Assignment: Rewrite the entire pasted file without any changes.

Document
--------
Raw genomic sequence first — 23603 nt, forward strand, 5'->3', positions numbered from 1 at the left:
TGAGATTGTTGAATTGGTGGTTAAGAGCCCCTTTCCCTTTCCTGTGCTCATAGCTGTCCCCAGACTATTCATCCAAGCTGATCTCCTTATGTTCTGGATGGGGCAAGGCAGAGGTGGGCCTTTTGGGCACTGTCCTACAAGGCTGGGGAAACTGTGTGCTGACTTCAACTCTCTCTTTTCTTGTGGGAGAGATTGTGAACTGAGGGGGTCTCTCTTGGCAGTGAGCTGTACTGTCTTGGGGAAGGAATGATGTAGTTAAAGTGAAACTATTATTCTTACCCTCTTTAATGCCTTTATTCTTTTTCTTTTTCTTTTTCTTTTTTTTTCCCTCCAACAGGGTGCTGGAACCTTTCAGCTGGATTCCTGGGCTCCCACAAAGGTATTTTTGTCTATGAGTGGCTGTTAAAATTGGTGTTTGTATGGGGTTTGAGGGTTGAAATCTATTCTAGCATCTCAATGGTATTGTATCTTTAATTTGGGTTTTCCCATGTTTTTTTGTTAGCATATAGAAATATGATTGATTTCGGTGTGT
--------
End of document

Raw genomic sequence first — 23603 nt, forward strand, 5'->3', positions numbered from 1 at the left:
TGAGATTGTTGAATTGGTGGTTAAGAGCCCCTTTCCCTTTCCTGTGCTCATAGCTGTCCCCAGACTATTCATCCAAGCTGATCTCCTTATGTTCTGGATGGGGCAAGGCAGAGGTGGGCCTTTTGGGCACTGTCCTACAAGGCTGGGGAAACTGTGTGCTGACTTCAACTCTCTCTTTTCTTGTGGGAGAGATTGTGAACTGAGGGGGTCTCTCTTGGCAGTGAGCTGTACTGTCTTGGGGAAGGAATGATGTAGTTAAAGTGAAACTATTATTCTTACCCTCTTTAATGCCTTTATTCTTTTTCTTTTTCTTTTTCTTTTTTTTTCCCTCCAACAGGGTGCTGGAACCTTTCAGCTGGATTCCTGGGCTCCCACAAAGGTATTTTTGTCTATGAGTGGCTGTTAAAATTGGTGTTTGTATGGGGTTTGAGGGTTGAAATCTATTCTAGCATCTCAATGGTATTGTATCTTTAATTTGGGTTTTCCCATGTTTTTTTGTTAGCATATAGAAATATGATTGATTTCGGTGTGT